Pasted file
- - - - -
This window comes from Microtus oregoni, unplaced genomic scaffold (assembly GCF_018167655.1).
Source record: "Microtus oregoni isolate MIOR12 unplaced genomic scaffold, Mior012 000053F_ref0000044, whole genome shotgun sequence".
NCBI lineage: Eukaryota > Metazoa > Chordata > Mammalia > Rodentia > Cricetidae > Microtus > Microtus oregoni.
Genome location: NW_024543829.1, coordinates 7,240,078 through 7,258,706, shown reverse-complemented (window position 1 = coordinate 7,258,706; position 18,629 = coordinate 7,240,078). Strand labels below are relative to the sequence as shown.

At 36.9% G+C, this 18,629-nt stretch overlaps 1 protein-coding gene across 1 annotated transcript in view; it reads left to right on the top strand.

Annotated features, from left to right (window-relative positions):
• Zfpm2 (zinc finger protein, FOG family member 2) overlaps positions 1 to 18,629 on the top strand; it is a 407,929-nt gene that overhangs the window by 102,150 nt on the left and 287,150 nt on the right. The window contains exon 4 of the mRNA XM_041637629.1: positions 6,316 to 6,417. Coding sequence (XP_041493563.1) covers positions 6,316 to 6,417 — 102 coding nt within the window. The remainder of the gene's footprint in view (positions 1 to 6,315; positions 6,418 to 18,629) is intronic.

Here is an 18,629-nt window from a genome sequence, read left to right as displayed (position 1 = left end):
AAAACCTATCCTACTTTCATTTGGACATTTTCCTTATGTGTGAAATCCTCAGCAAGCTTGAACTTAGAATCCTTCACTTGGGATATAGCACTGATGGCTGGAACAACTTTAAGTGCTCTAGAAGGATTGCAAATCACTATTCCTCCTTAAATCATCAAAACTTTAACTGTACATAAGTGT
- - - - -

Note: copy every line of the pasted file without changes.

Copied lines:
This window comes from Microtus oregoni, unplaced genomic scaffold (assembly GCF_018167655.1).
Source record: "Microtus oregoni isolate MIOR12 unplaced genomic scaffold, Mior012 000053F_ref0000044, whole genome shotgun sequence".
NCBI lineage: Eukaryota > Metazoa > Chordata > Mammalia > Rodentia > Cricetidae > Microtus > Microtus oregoni.
Genome location: NW_024543829.1, coordinates 7,240,078 through 7,258,706, shown reverse-complemented (window position 1 = coordinate 7,258,706; position 18,629 = coordinate 7,240,078). Strand labels below are relative to the sequence as shown.

At 36.9% G+C, this 18,629-nt stretch overlaps 1 protein-coding gene across 1 annotated transcript in view; it reads left to right on the top strand.

Annotated features, from left to right (window-relative positions):
• Zfpm2 (zinc finger protein, FOG family member 2) overlaps positions 1 to 18,629 on the top strand; it is a 407,929-nt gene that overhangs the window by 102,150 nt on the left and 287,150 nt on the right. The window contains exon 4 of the mRNA XM_041637629.1: positions 6,316 to 6,417. Coding sequence (XP_041493563.1) covers positions 6,316 to 6,417 — 102 coding nt within the window. The remainder of the gene's footprint in view (positions 1 to 6,315; positions 6,418 to 18,629) is intronic.

Here is an 18,629-nt window from a genome sequence, read left to right as displayed (position 1 = left end):
AAAACCTATCCTACTTTCATTTGGACATTTTCCTTATGTGTGAAATCCTCAGCAAGCTTGAACTTAGAATCCTTCACTTGGGATATAGCACTGATGGCTGGAACAACTTTAAGTGCTCTAGAAGGATTGCAAATCACTATTCCTCCTTAAATCATCAAAACTTTAACTGTACATAAGTGT